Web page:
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Free Code Camp
Screenshot Completing Free Code Camp is no easy task. In fact, students log over 1,600 coding hours by the time they complete all the classes, tasks, and projects that the site employs. The upswing, however, can be significant, as the site promises that committed users will: learn full stack JavaScript; build a portfolio of real apps that real people are using; and, hopefully, get a coding job. Users begin by taking 200 hours of online lessons. Next, they log 200 hours of JavaScript Algorithm practice, then work on 200 hours of front end web development, followed by 200 hours of full stack web development practice. Camp is then rounded out by 800 hours of real-world web development work for...
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STEM Lesson Plans: Mars Education
For educators looking for lesson plans about the Red Planet, this resource rich site from NASA and Arizona State University will not disappoint. All lessons...
Stinks, Bangs and Booms: The Rise...
Have you ever wondered about the origins of the chemistry set or its evolution from the Young Chemists Pocket Companion of 1797 to the modern kits we know...
Discovery Education: Introduction...
This lesson plan from Discovery Education delivers an Introduction To Bacteria over the course of three class periods. Adhering to National Science Education...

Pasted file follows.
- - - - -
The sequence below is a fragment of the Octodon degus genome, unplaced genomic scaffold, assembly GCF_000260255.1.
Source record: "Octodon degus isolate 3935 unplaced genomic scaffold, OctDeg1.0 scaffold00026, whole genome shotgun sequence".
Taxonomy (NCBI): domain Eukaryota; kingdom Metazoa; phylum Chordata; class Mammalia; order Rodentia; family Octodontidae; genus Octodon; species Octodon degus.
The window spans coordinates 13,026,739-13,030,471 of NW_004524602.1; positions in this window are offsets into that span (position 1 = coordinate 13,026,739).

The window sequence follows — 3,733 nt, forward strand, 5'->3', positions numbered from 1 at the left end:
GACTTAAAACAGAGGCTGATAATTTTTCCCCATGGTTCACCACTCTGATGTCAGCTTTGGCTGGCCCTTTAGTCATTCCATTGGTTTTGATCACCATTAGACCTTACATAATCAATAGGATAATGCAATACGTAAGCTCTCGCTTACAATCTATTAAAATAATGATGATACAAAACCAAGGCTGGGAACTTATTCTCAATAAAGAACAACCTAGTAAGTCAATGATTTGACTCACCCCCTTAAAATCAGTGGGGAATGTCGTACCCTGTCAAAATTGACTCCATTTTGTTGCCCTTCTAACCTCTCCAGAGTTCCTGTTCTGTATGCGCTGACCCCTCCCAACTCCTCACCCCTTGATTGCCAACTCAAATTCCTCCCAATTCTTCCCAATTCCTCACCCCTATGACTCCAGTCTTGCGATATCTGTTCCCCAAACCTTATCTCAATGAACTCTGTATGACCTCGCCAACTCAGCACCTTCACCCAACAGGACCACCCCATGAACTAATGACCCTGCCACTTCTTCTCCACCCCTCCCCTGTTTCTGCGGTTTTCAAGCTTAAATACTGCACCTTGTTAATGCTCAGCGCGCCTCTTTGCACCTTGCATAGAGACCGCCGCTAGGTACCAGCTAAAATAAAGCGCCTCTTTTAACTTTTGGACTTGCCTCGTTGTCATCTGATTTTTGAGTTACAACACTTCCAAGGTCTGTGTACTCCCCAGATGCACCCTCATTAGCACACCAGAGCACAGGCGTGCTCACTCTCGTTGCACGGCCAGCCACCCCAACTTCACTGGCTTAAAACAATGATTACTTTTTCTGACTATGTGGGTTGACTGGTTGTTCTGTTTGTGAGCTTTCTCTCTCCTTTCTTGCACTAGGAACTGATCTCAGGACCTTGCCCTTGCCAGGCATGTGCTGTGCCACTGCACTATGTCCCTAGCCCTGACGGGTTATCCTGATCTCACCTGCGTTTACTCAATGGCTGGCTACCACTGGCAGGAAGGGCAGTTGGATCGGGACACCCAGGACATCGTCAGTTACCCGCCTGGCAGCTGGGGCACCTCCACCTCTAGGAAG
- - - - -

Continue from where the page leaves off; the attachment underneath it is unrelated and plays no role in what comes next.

Fairchild Tropical Botanic Garden:...
For decades, the Fairchild Tropical Botanic Garden (FTBG) has been "exploring, explaining, and conserving the world of tropical plants." Educators unable to...
iKeepSafe: Educators
As the world moves more and more toward a computerized and networked workflow, cybersecurity is quickly becoming an essential skill. This site, from the...

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AMSER is funded by the National Science Foundation as part of the National Science Digital Library, and is being created by a team of project partners led by Internet Scout.
Student performing a dissection in class.
John Tukey (1915-2000) applied mathematical and theoretical statistics to a variety of scientific and engineering disciplines. In addition, he is credited with coining the word "bit," a contraction of "binary digit."

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